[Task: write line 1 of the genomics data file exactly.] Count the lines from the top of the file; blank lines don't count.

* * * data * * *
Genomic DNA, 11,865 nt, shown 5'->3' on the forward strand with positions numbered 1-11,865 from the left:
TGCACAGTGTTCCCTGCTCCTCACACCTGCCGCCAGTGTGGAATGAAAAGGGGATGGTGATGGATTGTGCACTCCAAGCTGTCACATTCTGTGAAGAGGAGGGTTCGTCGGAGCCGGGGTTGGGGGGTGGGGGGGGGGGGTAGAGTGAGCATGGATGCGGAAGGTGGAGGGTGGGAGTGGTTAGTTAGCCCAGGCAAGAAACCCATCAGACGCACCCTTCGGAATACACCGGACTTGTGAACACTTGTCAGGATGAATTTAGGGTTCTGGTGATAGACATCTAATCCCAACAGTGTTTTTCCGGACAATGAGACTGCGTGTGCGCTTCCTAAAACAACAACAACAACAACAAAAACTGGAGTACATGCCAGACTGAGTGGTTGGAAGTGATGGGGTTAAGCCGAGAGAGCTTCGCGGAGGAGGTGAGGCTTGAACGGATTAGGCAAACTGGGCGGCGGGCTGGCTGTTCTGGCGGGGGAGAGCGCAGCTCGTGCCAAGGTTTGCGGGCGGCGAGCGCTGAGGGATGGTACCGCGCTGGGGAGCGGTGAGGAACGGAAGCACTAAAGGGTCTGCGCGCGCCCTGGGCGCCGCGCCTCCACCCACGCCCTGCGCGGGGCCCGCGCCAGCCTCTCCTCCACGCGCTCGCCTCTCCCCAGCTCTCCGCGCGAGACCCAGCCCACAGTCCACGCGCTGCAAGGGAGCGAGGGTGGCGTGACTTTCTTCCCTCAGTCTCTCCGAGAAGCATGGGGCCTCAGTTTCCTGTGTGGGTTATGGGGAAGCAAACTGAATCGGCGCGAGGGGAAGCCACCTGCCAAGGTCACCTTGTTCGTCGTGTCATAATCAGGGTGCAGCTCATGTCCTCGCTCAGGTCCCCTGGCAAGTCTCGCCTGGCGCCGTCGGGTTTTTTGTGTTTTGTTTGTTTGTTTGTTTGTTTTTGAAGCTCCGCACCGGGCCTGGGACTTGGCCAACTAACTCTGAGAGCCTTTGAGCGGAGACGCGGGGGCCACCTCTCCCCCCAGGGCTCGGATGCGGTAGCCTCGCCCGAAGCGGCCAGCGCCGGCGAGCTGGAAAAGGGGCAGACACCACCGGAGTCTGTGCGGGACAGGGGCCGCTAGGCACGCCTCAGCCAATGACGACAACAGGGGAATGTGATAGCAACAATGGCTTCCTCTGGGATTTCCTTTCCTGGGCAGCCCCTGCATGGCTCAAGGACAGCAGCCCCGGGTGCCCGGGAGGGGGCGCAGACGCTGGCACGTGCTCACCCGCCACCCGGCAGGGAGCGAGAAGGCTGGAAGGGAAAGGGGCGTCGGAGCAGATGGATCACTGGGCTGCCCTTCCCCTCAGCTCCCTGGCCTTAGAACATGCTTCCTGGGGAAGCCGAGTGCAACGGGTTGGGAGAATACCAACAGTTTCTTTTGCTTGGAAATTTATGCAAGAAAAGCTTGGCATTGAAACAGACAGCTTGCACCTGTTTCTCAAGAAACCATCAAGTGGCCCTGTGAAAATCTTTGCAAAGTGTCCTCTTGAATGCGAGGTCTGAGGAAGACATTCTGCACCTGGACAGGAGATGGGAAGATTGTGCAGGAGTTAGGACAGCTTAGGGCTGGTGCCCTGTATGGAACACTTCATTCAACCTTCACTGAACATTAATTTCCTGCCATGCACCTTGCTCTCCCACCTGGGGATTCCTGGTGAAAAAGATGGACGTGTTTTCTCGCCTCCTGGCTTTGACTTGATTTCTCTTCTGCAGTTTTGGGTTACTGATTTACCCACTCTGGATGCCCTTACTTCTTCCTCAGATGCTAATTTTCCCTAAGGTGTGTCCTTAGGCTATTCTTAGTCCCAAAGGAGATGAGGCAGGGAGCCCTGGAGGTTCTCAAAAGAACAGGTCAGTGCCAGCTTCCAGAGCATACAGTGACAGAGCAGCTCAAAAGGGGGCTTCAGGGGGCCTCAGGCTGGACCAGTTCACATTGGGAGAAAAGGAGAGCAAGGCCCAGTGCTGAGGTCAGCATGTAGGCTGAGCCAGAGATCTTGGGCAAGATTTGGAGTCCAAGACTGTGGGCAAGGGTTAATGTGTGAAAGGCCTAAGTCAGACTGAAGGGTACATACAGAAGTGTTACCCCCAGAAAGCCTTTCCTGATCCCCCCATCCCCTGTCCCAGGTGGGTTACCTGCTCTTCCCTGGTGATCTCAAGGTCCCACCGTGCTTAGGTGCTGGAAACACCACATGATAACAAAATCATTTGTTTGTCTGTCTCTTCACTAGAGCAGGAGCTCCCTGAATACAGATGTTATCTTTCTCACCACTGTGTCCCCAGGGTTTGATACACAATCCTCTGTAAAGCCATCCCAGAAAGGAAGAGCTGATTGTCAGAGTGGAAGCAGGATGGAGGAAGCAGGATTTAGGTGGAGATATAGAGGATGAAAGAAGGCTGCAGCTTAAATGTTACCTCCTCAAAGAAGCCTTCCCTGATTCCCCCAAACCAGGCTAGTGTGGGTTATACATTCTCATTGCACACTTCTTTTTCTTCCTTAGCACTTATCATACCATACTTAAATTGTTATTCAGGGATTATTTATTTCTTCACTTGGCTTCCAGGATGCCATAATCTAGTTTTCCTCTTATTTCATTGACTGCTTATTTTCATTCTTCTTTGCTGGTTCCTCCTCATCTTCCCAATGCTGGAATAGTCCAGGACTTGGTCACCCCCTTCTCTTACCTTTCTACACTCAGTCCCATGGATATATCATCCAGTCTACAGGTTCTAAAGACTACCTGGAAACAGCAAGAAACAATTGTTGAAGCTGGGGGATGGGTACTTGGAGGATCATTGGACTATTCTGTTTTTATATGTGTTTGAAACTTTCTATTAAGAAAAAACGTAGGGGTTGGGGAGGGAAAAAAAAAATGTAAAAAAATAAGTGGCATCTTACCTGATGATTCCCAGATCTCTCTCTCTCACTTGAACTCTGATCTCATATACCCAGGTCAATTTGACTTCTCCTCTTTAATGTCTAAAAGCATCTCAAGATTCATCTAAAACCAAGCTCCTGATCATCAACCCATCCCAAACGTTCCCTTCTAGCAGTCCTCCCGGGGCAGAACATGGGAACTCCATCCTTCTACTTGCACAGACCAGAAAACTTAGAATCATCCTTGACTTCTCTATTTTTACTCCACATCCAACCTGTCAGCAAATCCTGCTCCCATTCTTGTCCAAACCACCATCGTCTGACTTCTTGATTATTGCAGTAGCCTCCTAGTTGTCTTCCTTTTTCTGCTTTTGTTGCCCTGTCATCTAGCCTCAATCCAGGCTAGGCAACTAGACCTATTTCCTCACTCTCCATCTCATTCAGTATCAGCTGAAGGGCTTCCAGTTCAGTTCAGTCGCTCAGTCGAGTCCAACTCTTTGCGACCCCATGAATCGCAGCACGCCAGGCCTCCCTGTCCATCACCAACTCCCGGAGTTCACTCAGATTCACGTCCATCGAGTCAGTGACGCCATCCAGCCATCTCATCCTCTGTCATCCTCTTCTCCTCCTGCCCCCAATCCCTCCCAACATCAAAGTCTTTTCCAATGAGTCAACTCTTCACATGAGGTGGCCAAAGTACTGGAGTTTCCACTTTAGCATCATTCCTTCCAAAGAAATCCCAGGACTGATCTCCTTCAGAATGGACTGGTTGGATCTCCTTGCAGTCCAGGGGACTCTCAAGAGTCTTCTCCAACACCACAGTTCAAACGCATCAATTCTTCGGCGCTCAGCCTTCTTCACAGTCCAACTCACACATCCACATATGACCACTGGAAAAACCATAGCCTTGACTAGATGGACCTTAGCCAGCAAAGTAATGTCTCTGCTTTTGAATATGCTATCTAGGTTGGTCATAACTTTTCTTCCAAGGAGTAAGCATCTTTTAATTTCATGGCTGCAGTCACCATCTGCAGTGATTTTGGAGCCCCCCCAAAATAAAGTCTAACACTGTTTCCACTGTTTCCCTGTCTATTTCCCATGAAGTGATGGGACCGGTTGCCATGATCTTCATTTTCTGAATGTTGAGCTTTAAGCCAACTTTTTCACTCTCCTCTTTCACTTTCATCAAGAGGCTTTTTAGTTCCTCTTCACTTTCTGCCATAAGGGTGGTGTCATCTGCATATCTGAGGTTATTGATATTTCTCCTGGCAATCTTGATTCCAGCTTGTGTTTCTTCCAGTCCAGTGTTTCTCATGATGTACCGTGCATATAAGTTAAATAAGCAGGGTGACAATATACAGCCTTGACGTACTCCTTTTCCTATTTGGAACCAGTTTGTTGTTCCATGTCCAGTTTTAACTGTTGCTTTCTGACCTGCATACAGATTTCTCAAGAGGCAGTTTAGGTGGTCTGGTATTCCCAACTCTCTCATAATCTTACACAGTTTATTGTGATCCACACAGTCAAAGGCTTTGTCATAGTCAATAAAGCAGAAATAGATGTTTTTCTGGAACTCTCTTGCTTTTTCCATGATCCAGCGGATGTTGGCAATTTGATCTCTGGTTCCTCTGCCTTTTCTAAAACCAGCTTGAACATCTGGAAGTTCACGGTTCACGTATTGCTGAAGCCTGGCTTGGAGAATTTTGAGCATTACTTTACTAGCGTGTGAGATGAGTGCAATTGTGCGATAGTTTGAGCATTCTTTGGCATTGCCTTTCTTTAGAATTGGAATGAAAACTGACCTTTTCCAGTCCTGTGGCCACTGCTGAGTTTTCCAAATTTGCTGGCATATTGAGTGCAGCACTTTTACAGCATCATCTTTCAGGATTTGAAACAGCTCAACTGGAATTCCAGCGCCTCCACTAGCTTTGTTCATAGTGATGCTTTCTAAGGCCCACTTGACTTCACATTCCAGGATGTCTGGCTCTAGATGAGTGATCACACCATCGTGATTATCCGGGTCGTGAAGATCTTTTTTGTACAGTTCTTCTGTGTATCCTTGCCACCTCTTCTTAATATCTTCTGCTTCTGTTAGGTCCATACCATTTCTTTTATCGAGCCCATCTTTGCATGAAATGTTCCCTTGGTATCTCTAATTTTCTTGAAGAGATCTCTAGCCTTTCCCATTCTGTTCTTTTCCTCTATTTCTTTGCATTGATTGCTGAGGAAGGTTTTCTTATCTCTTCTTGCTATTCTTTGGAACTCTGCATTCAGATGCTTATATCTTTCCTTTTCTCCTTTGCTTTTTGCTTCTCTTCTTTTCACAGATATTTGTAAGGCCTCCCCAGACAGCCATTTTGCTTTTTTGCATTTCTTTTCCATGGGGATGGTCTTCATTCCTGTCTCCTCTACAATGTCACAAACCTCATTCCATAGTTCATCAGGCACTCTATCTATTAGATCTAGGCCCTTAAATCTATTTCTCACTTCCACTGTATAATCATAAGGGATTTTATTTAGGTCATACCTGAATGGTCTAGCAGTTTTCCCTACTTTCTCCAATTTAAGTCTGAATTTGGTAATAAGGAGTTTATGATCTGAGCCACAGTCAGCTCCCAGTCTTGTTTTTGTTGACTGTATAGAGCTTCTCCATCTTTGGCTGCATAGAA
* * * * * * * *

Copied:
Genomic DNA, 11,865 nt, shown 5'->3' on the forward strand with positions numbered 1-11,865 from the left: